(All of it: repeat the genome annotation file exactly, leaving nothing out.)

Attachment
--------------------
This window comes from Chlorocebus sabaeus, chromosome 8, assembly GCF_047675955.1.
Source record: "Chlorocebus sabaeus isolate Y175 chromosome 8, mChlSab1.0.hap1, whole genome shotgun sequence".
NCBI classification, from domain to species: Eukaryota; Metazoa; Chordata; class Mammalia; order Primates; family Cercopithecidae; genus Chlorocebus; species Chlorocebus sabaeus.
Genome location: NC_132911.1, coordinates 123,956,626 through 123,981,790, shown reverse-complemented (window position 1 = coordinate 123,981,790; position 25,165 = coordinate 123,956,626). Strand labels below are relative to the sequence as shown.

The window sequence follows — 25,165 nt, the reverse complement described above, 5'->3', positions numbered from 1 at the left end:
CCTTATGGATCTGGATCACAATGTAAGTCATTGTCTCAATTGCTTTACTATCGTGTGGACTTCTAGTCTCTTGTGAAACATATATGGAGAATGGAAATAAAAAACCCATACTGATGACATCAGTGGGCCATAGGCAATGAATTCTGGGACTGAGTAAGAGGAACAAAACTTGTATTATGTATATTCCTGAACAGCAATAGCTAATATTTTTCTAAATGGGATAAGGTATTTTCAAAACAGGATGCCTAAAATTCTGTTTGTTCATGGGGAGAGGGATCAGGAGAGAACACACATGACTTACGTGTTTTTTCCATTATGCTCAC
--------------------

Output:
This window comes from Chlorocebus sabaeus, chromosome 8, assembly GCF_047675955.1.
Source record: "Chlorocebus sabaeus isolate Y175 chromosome 8, mChlSab1.0.hap1, whole genome shotgun sequence".
NCBI classification, from domain to species: Eukaryota; Metazoa; Chordata; class Mammalia; order Primates; family Cercopithecidae; genus Chlorocebus; species Chlorocebus sabaeus.
Genome location: NC_132911.1, coordinates 123,956,626 through 123,981,790, shown reverse-complemented (window position 1 = coordinate 123,981,790; position 25,165 = coordinate 123,956,626). Strand labels below are relative to the sequence as shown.

The window sequence follows — 25,165 nt, the reverse complement described above, 5'->3', positions numbered from 1 at the left end:
CCTTATGGATCTGGATCACAATGTAAGTCATTGTCTCAATTGCTTTACTATCGTGTGGACTTCTAGTCTCTTGTGAAACATATATGGAGAATGGAAATAAAAAACCCATACTGATGACATCAGTGGGCCATAGGCAATGAATTCTGGGACTGAGTAAGAGGAACAAAACTTGTATTATGTATATTCCTGAACAGCAATAGCTAATATTTTTCTAAATGGGATAAGGTATTTTCAAAACAGGATGCCTAAAATTCTGTTTGTTCATGGGGAGAGGGATCAGGAGAGAACACACATGACTTACGTGTTTTTTCCATTATGCTCAC